Generating UML From the NetBeans IDE
By dananourie on Jun 18, 2007
Imagine having been given the source code for a project that needs to be maintained, and the maintainer is long gone. You have the task of adding a new feature. Take a look at what you can discover by using a tool such as the Unified Modeling Language (UML) Modeling module of the NetBeans IDE 5.5 to explore the source code and generate UML diagrams of the system.
The abook.zip file , which includes a project designed by Sun Microsystems. It is a basic address-book management system. Using the NetBeans IDE and the UML Modeling module, you'll discover the objects in this application.
First, you need to install the NetBeans IDE, if you don't have it already.
Launch the NetBeans IDE. By default, the UML Modeling Module is not part of the installation, so you must add that after installing and launching the IDE. Go to the Update Center's Tools menu, then click on Update Center to launch the wizard:
Make sure you have selected the NetBeans Update Center option. When you select Next, the wizard connects to each Update Center for potential modules to add, such as the UML Modeling one. Although you can also install the UML Bank App Sample module, it is the UML Modeling module under Features that you need to install for this article.
Although the UML Modeling module is only 10 KB, pressing Add with UML Modeling selected will add not only the selected module but all of its dependencies, totaling over 18 MB in this case.
Press the Next button at the bottom to add all the necessary modules and get the UML Modeling module, after you accept a few licensing agreements.
After the 17 modules, including UML Modeling, are installed, press the Next button to see the list of certificates you must view before installation, and then press Finish. This will prompt you to restart the IDE to install the modules.
You'll see the IDE exit and restart while it installs everything. Once it has restarted, you can now start analyzing the provided source.
To open this project, select the File menu, then the Open Project menu item. You'll need to locate the top-level directory for where you unzipped the ZIP file. For instance, if you unzipped everything to C:\\work, select the ABook entry in the C:\\work directory, then press the Open Project Folder button. Loading causes a complaint about the derby JAR file not being found. Just click past the problem for now. You're not going to run anything just yet.
Now that you have a project, it is time to reverse engineer it and generate some UML. To do that, you will create a second project. Select File, then New Project. Select UML from the Categories on the left, then select Reverse Engineer a Java Project from the Projects on the right.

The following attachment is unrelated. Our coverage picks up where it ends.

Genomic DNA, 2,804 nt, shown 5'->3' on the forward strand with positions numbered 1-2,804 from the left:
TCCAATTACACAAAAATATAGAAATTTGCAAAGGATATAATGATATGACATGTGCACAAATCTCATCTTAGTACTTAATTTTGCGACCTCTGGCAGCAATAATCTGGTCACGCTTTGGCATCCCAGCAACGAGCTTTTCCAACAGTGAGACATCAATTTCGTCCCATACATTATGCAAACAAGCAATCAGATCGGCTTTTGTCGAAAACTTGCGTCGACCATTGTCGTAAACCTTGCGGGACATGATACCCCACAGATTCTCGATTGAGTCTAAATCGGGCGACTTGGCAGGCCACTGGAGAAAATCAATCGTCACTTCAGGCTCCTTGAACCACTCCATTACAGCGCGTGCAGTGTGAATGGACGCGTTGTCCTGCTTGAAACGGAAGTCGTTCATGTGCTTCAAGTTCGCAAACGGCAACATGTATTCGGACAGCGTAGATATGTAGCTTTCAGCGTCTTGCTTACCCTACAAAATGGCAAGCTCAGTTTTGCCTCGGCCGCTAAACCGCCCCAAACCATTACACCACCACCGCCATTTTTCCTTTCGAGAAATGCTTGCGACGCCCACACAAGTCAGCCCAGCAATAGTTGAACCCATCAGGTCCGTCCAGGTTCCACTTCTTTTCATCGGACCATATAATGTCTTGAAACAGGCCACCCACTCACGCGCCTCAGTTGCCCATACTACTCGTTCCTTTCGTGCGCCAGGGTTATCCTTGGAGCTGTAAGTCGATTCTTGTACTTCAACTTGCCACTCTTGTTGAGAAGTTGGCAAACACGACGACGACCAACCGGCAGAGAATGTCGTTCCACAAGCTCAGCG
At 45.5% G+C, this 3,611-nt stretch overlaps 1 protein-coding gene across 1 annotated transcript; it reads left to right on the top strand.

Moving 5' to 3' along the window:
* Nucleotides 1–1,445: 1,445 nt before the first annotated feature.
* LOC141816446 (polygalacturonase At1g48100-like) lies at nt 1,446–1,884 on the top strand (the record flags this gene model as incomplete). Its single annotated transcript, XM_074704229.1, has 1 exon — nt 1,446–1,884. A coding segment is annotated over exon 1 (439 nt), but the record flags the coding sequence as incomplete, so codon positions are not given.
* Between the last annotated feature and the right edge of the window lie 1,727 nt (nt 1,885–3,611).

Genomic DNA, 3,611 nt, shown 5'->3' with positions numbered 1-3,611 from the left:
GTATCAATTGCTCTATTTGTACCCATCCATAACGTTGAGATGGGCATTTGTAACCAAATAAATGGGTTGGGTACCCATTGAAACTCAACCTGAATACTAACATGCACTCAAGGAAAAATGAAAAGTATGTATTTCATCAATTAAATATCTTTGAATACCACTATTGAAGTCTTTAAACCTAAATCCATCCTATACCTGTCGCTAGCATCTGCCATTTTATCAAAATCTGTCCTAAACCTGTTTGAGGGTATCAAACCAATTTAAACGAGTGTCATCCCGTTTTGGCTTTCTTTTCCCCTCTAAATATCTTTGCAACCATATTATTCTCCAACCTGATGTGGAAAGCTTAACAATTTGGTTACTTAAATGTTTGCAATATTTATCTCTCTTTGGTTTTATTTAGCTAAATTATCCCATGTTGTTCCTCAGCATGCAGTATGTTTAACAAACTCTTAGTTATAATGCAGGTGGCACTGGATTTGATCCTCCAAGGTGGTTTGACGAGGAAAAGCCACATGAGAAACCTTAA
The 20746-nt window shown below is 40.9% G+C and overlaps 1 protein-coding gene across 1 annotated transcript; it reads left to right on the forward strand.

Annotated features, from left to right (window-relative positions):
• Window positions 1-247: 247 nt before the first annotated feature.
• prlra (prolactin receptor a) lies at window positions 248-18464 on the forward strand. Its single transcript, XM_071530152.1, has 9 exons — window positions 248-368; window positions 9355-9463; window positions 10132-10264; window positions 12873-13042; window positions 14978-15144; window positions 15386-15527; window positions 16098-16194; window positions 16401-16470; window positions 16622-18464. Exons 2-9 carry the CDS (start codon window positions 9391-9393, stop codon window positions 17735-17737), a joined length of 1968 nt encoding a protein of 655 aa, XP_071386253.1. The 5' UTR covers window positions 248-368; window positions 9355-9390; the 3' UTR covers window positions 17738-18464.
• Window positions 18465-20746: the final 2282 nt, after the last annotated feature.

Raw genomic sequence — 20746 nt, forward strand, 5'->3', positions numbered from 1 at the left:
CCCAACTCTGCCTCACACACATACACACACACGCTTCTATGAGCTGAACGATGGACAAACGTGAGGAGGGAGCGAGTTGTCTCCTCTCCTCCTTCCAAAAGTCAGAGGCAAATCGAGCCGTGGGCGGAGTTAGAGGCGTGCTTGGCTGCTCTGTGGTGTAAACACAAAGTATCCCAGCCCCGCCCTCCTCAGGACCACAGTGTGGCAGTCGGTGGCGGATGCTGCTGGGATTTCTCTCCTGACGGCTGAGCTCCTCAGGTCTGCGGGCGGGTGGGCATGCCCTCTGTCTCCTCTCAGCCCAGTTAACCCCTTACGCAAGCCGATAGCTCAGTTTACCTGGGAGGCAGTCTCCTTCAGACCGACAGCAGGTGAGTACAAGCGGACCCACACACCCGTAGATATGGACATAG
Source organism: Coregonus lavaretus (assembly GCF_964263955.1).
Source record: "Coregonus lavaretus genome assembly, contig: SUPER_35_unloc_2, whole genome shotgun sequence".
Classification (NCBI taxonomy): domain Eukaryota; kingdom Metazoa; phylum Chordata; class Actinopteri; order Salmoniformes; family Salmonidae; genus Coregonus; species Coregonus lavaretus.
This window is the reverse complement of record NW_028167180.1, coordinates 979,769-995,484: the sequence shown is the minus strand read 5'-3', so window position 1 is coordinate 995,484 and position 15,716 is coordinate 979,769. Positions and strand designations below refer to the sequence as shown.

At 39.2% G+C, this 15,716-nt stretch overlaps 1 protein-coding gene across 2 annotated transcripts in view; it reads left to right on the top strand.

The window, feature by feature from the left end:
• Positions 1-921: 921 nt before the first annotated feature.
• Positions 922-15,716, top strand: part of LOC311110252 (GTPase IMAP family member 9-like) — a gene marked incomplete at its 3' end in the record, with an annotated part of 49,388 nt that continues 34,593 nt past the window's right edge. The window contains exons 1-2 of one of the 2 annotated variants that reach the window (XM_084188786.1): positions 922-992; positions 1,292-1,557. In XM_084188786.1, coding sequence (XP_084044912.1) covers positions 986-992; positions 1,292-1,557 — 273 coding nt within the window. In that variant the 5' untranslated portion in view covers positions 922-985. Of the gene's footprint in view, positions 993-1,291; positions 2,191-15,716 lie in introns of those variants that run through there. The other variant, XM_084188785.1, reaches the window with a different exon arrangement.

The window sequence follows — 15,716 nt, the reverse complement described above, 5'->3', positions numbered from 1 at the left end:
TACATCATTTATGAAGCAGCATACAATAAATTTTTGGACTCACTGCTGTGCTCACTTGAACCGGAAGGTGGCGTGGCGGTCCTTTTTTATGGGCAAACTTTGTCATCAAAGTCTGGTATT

Pressing the Next button brings up the new Reverse Engineer a Java Project window. Make sure ABook is the Java Project and press the Finish button. Change the default location if you wish the new project to be nearer the source code.
At this point, the source from the ABook project has been imported, but no diagrams have been generated. You have to manually select the elements you wish to generate diagrams for. Looking quickly through the class names, Contact looks like the primary data-related class. Right-clicking on the class in the Projects window will allow you to select Create Diagram From Selected Elements.
You then pick the type of diagram to generate, Class Diagram, and press the Finish button.
You'll then have the generated diagram in a new window on your desktop. Feel free to increase the percentage to see the diagram better. It is a little small because class has many properties and operations. You can copy the diagram to the clipboard to paste it into OpenOffice or just view it to learn about the class design.
Without generating any diagrams, you can see the attributes, operations, and relationships of a class. For instance, if you open the Relationships of the ContactEditor, you'll see it has several Aggregation associations. You'll also notice it is a generalization of a JFrame, and an implementation of an ActionListener and ListSelectionListener. The generalization reveals the parent class. The implementations reveal the implemented interfaces.
To get into some more interesting diagrams, right-click on ContactList and Generate Dependency Diagram to show what that class depends on. The diagram is small because it depends on quite a few other things. Increase the percentage to see things a little better. You'll find ContactList on the bottom, with dependencies on ContactDataModel, ContactEditor, and several other classes. The Dependency Diagram includes the Class Diagram for each class involved.
Generating a sequence diagram is easy from the dependency diagram. Just right-click on one of the Operations and select Reverse Engineer Operation.
This brings up the Create New Diagram window with a different set of available diagrams to generate. From here, you can get a Sequence or Collaboration Diagram. Select Sequence Diagram and press the Finish button.
For the newContactActionPerformed operation, you then get the following diagram.
That's the whole process of reverse engineering your Java source code. Try out the module to generate some of the other supported UML diagrams. The process is basically the same, just select a different diagram type from the Create New Diagram window.